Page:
Show ContentsGuard History, Family Crest & Coats of Arms

Early Origins of the Guard family

The surname Guard was first found in Kent where they held a family seat as Lords of the Manor. The Saxon influence of English history diminished after the Battle of Hastings in 1066. The language of the courts was French for the next three centuries and the Norman ambience prevailed. But Saxon surnames survived and the family name was first referenced in the year 1275 when Richard and John Gard held Lands.

Early History of the Guard family

This web page shows only a small excerpt of our Guard research. Another 70 words (5 lines of text) covering the years 1455, 1487, 1606, 1662, 1605, 1606, 1645, 1697 and 1645 are included under the topic Early Guard History in all our PDF Extended History products and printed products wherever possible.

Guard Spelling Variations

The English language only became standardized in the last few centuries; therefore,spelling variations are common among early Anglo-Saxon names. As the form of the English language changed, even the spelling of literate people's names evolved. Guard has been recorded under many different variations, including Gard, Guard, Garde, Guarde and others.

Early Notables of the Guard family (pre 1700)

Distinguished members of the family include William Dugard, or Du Gard, (1606-1662), English schoolmaster and printer who printed many important documents and propaganda, first in support of Charles I and later of Oliver Cromwell. He was the son of the Rev. Henry Dugard and was born at the Hodges, Bromsgrove...
Another 49 words (4 lines of text) are included under the topic Early Guard Notables in all our PDF Extended History products and printed products wherever possible.

Guard Ranking

In the United States, the name Guard is the 14,892nd most popular surname with an estimated 2,487 people with that name. [1]

United States Guard migration to the United States +

For many English families, the political and religious disarray that shrouded England made the far away New World an attractive prospect. On cramped disease-ridden ships, thousands migrated to those British colonies that would eventually become Canada and the United States. Those hardy settlers that survived the journey often went on to make important contributions to the emerging nations in which they landed. Analysis of immigration records indicates that some of the first North American immigrants bore the name Guard or a variant listed above:

Guard Settlers in United States in the 17th Century
  • Peter Guard, who landed in Virginia in 1664 [2]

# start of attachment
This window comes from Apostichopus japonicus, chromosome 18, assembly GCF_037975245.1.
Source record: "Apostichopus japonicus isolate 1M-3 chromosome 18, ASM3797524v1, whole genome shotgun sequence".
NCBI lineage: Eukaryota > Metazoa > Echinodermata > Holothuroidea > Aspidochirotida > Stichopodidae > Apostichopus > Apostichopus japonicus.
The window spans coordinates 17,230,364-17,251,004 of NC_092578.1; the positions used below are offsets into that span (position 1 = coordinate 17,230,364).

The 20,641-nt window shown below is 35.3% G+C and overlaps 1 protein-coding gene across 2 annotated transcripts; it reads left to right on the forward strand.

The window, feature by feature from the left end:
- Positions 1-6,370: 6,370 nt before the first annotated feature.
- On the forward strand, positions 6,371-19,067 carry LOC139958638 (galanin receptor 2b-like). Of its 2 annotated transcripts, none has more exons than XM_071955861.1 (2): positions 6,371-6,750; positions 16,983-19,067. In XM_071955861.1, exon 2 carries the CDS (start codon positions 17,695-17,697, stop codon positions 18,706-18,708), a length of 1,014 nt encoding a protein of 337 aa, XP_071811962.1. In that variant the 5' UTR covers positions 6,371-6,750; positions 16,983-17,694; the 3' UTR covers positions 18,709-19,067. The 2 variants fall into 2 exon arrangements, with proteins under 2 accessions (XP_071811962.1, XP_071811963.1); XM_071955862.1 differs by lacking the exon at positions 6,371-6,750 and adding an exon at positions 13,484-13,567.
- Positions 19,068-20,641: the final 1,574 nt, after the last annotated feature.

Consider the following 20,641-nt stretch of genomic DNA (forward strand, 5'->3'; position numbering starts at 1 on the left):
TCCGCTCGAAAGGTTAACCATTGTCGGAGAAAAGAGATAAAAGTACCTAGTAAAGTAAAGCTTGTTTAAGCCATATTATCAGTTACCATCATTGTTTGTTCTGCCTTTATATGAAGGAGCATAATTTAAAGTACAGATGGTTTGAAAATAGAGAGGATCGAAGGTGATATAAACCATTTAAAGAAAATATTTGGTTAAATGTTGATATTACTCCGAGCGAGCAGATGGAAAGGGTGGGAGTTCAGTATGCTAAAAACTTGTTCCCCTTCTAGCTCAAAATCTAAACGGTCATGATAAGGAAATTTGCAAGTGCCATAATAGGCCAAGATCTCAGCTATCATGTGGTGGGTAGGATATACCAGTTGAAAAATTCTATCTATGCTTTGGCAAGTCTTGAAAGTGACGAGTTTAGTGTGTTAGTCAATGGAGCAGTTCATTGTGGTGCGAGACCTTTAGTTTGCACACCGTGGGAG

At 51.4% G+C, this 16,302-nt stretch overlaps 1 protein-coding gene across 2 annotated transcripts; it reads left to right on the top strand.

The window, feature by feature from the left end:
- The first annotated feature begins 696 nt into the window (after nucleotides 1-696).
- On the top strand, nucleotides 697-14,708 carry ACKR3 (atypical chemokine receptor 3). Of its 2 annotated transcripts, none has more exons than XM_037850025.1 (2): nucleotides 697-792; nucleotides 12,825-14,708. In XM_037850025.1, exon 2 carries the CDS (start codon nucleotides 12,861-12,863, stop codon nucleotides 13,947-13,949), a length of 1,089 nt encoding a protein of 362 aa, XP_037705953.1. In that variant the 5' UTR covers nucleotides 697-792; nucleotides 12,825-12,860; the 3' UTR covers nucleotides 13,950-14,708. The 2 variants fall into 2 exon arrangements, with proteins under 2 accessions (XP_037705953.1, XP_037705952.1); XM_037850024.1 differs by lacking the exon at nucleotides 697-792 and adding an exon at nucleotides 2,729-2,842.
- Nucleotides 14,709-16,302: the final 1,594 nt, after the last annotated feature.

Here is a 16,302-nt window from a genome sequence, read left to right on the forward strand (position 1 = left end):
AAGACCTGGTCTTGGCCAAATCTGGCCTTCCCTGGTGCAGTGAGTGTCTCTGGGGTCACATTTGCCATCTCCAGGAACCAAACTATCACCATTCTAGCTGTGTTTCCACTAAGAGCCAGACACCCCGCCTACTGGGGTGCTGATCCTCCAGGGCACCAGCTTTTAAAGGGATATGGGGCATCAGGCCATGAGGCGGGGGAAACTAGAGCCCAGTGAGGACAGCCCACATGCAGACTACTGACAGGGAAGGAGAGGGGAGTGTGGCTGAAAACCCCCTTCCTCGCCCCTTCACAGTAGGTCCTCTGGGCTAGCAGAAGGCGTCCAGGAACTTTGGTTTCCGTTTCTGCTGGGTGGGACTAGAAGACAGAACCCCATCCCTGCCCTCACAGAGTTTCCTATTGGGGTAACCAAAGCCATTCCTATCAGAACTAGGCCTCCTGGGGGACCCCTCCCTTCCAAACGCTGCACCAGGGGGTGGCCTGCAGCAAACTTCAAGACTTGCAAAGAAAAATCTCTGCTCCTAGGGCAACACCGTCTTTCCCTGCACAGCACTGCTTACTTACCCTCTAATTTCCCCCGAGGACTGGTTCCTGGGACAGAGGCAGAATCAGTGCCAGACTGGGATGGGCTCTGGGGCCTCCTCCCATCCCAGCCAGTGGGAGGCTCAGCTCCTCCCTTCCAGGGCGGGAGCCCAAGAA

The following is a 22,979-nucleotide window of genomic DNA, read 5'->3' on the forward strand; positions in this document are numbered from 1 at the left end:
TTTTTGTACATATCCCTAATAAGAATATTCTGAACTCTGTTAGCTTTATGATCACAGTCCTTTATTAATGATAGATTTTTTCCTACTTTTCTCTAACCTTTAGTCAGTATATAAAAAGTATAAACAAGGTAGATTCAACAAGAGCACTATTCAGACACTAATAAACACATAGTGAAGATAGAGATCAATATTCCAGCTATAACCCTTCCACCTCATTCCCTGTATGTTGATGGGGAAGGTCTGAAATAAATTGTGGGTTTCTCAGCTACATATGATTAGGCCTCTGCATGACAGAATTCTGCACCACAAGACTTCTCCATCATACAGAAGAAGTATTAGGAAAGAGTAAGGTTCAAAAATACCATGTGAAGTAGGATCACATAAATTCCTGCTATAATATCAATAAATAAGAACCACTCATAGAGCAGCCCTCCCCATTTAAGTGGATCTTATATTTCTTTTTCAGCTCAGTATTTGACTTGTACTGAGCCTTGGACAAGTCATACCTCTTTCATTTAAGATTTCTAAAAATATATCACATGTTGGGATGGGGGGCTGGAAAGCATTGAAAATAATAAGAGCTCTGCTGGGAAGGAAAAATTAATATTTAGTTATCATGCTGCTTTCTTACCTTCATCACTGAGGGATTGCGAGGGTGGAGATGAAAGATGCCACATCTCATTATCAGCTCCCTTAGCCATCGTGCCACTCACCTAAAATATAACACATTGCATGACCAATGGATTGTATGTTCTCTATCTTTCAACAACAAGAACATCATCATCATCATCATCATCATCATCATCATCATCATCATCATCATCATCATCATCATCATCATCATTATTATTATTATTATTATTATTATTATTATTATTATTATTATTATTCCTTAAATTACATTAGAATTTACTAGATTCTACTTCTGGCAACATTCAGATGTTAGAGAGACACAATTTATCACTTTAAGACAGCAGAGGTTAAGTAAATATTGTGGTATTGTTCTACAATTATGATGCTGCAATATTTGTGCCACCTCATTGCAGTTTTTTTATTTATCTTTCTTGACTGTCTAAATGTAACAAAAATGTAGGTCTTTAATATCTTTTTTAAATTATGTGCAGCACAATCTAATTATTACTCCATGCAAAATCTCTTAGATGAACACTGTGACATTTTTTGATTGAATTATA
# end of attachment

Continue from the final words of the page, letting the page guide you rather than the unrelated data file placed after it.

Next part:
Australia Guard migration to Australia +

Emigration to Australia followed the First Fleets of convicts, tradespeople and early settlers. Early immigrants include:

Guard Settlers in Australia in the 19th Century
  • Mary Guard, aged 22, a servant, who arrived in South Australia in 1855 aboard the ship "Oriental,"
  • Mr. William Guard, (b. 1854), aged 22, Cornish miner travelling aboard the ship "Star of India" arriving in Sydney, New South Wales, Australia on 16th June 1876 [3]

New Zealand Guard migration to New Zealand +

Emigration to New Zealand followed in the footsteps of the European explorers, such as Captain Cook (1769-70): first came sealers, whalers, missionaries, and traders. By 1838, the British New Zealand Company had begun buying land from the Maori tribes, and selling it to settlers, and, after the Treaty of Waitangi in 1840, many British families set out on the arduous six month journey from Britain to Aotearoa to start a new life. Early immigrants include:

Guard Settlers in New Zealand in the 19th Century
  • John Guard, who landed in Sound & Cloudy Bay, New Zealand in 1827
  • J Guard, who landed in Sydney Bay, New Zealand in 1839

Contemporary Notables of the name Guard (post 1700) +

  • Donald David "Dave" Guard (1934-1991), American folk singer, songwriter, arranger and recording artist

The Guard Motto +

The motto was originally a war cry or slogan. Mottoes first began to be shown with arms in the 14th and 15th centuries, but were not in general use until the 17th century. Thus the oldest coats of arms generally do not include a motto. Mottoes seldom form part of the grant of arms: Under most heraldic authorities, a motto is an optional component of the coat of arms, and can be added to or changed at will; many families have chosen not to display a motto.

Motto: Toujours fidele
Motto Translation: Always faithful.

  1. "What are the 5,000 Most Common Last Names in the U.S.?".,
  2. Filby, P. William, Meyer, Mary K., Passenger and immigration lists index : a guide to published arrival records of about 500,000 passengers who came to the United States and Canada in the seventeenth, eighteenth, and nineteenth centuries. 1982-1985 Cumulated Supplements in Four Volumes Detroit, Mich. : Gale Research Co., 1985, Print (ISBN 0-8103-1795-8)
  3. Cornwall Online Parish Clerks. (Retrieved 2018, April 19). Emigrants to Australia NSW 1860 -88 [PDF]. Retrieved from on Facebook